Post Malone’s rise to the higher tiers of the Hip Hop world has been relatively quick. From his 2015 breakout single, “White Iverson,” to his subsequent major label debut, Stoney in 2016, Malone quickly made a name for himself as a reliable producer of atmospheric, beat-centric tracks which make a perfect soundtrack for late night driving, or late night drinking, depending on your preference. Some have criticized his approach as being quantity over quality, and his music as “sonic wallpaper,” that isn’t meant to be listened to as much as played in the background. While some of this is true, Beerbongs and Bentleys marks Malone’s second 18 track project in two years, and the record stays relatively entertaining throughout which is more than can be said for most long rap albums released today.
Malone makes an interesting change on this album that is apparent from the opening track. Gone are the nocturnal, bass-heavy beats of Stoney, in favor of lighter, happier beats that are much heavier on the higher end. While the change can be jarring at first, its an interesting move that serves to differentiate the sophomore effort from its predecessor.
The track-list itself is not without highlights. The albums single, “Rockstar” is solid, though 21 Savage’s feature is a bit of a blemish. “Takin’ Shots” and “Psycho” feature entertaining bars and catchy vocal choruses, and “Stay” is a welcome step outside of the repetition of the album, making it probably the best track on the project.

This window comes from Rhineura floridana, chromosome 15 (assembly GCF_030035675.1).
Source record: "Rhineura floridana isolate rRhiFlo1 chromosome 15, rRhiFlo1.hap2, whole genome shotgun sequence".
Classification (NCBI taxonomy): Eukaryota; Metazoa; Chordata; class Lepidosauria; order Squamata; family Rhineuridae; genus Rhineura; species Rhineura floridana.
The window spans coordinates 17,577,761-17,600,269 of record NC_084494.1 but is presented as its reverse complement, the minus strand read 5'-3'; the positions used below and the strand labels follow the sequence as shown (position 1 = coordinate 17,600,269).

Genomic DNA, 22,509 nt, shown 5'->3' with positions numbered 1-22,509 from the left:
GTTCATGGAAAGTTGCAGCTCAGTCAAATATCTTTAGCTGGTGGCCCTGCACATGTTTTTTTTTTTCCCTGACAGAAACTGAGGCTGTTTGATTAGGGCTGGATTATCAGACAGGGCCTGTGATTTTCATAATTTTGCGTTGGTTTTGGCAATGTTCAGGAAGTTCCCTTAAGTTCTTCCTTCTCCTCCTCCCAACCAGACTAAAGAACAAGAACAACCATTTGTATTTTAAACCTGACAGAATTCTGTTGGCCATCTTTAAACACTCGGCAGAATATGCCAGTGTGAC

These hits, however, are hindered by weak tracks like “Spoil My Night,” and “Zach and Codeine.” On top of that, the album really limps over the finish line with a weak handful of tracks rounding out the list. The lineup could’ve been stronger around fifteen tracks.
Malone’s performance across the album is respectable to say the least. He commands each track with energetic and unique performances that really leave something enjoyable to be found even in the worst tracks.
Conversely, almost every feature on this album is terrible. The aforementioned 21 Savage nearly ruins one of the best tracks in the lineup with his sleepy, boring flow and uninventive lyricism. Nicki Minaj’s performance is characteristically irritating and really doesn’t fit in the track at all. Aside from these two, Swae Lee and Ty Dolla $ign give relatively inoffensive performances, but add little their tracks other than a slight break from Malone’s superior performance. The only features with any value fall on the same track, coming from YG and G-Easy on “Same Bitches.”
My only other issue with this record maybe slightly unfair, but it comes from the lack a variety. Post’s insistence on avoiding the title of “Rapper” comes from his ability to sing and play guitar, as well as his eclectic tastes in music. In many ways, he’s not wrong. His acoustic work has been quite impressive in viral videos and one off releases, but this title is hard to avoid because when it comes time to lay down a record, audiences hear nothing but traditional rap music. While this may be a bit of an unfair attack, as Beerbongs and Bentleys is actually less repetitive than most similar projects, it would be nice to be treated to more than just one song featuring an acoustic guitar, and even that song is heavily produced.
Overall, this is an impressive Sophomore release. While Malone may not have completely found his voice, he’s certainly closer and much more unique on this project. The record gives me hope for the future, even if it doesn’t wow me in the present.
HEAR THE ALBUM: https://open.spotify.com/album/6trNtQUgC8cgbWcqoMYkOR